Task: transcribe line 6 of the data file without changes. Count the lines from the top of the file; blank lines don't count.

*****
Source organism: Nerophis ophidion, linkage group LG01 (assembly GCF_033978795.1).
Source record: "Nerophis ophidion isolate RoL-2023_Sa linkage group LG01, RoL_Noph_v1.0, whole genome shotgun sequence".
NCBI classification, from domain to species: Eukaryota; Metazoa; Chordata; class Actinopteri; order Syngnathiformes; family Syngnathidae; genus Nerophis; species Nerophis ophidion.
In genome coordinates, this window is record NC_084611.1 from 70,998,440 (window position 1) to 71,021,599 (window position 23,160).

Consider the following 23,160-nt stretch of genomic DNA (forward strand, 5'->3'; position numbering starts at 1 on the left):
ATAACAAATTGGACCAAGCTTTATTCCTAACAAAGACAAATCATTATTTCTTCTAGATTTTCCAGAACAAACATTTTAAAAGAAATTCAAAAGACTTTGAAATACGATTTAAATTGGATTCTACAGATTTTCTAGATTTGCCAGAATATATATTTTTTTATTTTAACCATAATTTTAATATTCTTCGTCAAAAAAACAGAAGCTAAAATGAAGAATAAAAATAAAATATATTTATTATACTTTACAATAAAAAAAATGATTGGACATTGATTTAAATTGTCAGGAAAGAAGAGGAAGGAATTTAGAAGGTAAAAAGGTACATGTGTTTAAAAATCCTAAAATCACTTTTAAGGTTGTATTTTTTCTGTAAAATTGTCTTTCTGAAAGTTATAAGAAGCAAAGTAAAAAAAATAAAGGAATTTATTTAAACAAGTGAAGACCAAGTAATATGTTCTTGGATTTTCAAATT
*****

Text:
ATAACAAATTGGACCAAGCTTTATTCCTAACAAAGACAAATCATTATTTCTTCTAGATTTTCCAGAACAAACATTTTAAAAGAAATTCAAAAGACTTTGAAATACGATTTAAATTGGATTCTACAGATTTTCTAGATTTGCCAGAATATATATTTTTTTATTTTAACCATAATTTTAATATTCTTCGTCAAAAAAACAGAAGCTAAAATGAAGAATAAAAATAAAATATATTTATTATACTTTACAATAAAAAAAATGATTGGACATTGATTTAAATTGTCAGGAAAGAAGAGGAAGGAATTTAGAAGGTAAAAAGGTACATGTGTTTAAAAATCCTAAAATCACTTTTAAGGTTGTATTTTTTCTGTAAAATTGTCTTTCTGAAAGTTATAAGAAGCAAAGTAAAAAAAATAAAGGAATTTATTTAAACAAGTGAAGACCAAGTAATATGTTCTTGGATTTTCAAATT